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    I know in 5 years this will sound stupid but what could you possibly be doing on your phone tbat would require that kind of connection?
     
  14. trav473

    trav473 Well-Known Member

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    well, when the world wide earthquake levels everything, and everyone had RFID chip implants, the authorities will all have wireless highspeed micro-computers to track everyone and control their every moment........ gonna need the speed to access realtime data from the "Network" and small "phone sized" portability.
     
  15. IOWA

    IOWA Mr. Logic Pants Moderator

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    Actually right now Sprint is the king of spectrum(Thats why they bought nextel), I think... I'm going to have to look into it myself, I know they had the most BEFORE the Alltel/Verizon Buyout.

    Also, when everything gets upgraded, and we start to reach the limits of its capacity, that's when 2500GHZ will really start rocking. And if this Clearwire/Sprint/Walmart tower deal goes through, we are talking some major coverage....

    But I ask this, Why go 4G on a lower spectrum, if your bandwidth is limited (by the frequency) to current 3G throughput?



    EDIT:

    Have you seen the ways computers/mobile/wireless have been advancing lately?

    Going from 200mhz to 1Ghz in about a year maybe two years time? That's INSANE. Add some ram to these bad boys, and you'll have the equivalent off a P4+ Computer...... IN YOUR POCKET!
     
  16. drhill

    drhill Well-Known Member

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    I actually think those are very low bandwidth requirements. It would provide quick web pages loading, good quality VOIP, and SD video streaming. That's all I expect I ever need because it isn't like I'll be downloading files on it. I won't play games and even then they would only need low pin.
     
  17. skunkpbguy

    skunkpbguy Well-Known Member

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    Did you believe everything the Recruiters told you? ;)
     
  18. Lemurion

    Lemurion Well-Known Member

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    Nope - but I did think it worth commenting on how widespread the story is - and that even store managers are spreading it.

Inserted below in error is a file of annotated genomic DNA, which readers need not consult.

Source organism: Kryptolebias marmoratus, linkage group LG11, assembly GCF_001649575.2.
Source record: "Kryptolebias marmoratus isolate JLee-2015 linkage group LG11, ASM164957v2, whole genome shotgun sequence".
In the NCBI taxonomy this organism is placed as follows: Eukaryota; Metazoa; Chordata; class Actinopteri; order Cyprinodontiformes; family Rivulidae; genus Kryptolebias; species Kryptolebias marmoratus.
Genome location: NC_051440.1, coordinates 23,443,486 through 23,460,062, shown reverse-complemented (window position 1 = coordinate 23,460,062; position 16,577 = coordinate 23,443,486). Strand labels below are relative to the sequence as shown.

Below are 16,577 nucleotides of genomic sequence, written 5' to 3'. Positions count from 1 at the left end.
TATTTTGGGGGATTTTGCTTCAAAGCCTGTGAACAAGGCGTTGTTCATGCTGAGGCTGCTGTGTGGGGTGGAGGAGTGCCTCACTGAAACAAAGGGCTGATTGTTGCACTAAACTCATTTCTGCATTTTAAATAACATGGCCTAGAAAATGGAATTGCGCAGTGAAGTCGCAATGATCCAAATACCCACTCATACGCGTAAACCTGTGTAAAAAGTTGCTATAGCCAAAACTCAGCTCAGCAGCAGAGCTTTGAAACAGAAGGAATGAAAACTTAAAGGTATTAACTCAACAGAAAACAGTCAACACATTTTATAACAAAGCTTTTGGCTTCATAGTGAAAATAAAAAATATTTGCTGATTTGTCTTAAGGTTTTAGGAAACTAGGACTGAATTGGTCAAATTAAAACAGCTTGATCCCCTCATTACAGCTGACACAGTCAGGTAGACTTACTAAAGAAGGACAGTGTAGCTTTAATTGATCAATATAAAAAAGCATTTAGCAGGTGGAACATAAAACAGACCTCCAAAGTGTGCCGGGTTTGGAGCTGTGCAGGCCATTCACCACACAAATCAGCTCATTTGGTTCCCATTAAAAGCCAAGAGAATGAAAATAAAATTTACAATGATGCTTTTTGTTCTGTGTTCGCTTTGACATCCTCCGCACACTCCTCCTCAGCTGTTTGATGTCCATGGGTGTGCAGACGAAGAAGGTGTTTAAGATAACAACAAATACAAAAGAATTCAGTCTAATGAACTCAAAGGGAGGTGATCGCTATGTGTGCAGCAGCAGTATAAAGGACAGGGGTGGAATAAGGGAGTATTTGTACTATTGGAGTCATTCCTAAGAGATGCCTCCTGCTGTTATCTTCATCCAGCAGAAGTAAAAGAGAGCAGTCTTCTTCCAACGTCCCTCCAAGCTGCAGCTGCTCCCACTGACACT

19. Lemurion

    Lemurion Well-Known Member

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    So that your customers don't have to go outside to get a 4G signal. Higher frequencies may have more bandwidth, but they have notoriously poor building penetration; no business is going to fork out the money to switch everyone to 4G if the phones don't work indoors.

    I'm not saying that Sprint's 2500MHz 4G won't work indoors - however it will have much less building penetration than Verizon's 700MHz 4G and for some customers that is going to be an issue.

    It all depends on what's most important. More bandwidth in perfect outdoor conditions or better reception in buildings and parking garages and the like.
     
  20. vandyblackandgold

    vandyblackandgold Well-Known Member

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    i think the MHz debate is a moot point...ultimately i think we are putting the cart before the horse here....

    so what verizon is using the 700MHz spectrum!? they have tested it upwards of 50mbps download speeds and all trusted sources interpret this to mean that real world speed should still come in around 10mbps download. what on earth do you plan on doing on your phone on the first day of 4G that will strain on your 10mbps download speed!?
     
  21. IOWA

    IOWA Mr. Logic Pants Moderator

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    and on the 2500mhz spectrum you can reach a quite bit higher than that...
     
  22. Covert_Death

    Covert_Death Well-Known Member

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    sprints frequency will penetrate buildings just fine, not as well as verizons but as good as 3g does, and with those bandwidths it'll still rock indoors (read DOES for when im at home using my 4g laptop card) sprint's only downside is they have to have more towers located in the same area, BUT that is also a PLUS as the towers will never get clogged, when you start spreading towers out too far, you get ALOT of poeple on ONE tower, and it gets hosed....
     
  23. IOWA

    IOWA Mr. Logic Pants Moderator

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    Yup. ATT anyone? lol
     
  24. vandyblackandgold

    vandyblackandgold Well-Known Member

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    but why do you need it? i can see how maybe 10 years from now 20mbps+ could become the standard as we move towards an all HD world, but why now? i have 8mbps cable coming into the house and have never thought twice about streaming netflix in HD and experienced lag in any form. then i browse the internet on my droid and am more than pleased with its speed.

    i understand what you are saying, i really do, but again i ask, whats the point?
     
  25. IOWA

    IOWA Mr. Logic Pants Moderator

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    Do you think HD is not going to get any better? Look at the past, and look at why things have advanced, and how rapidly they have evolved.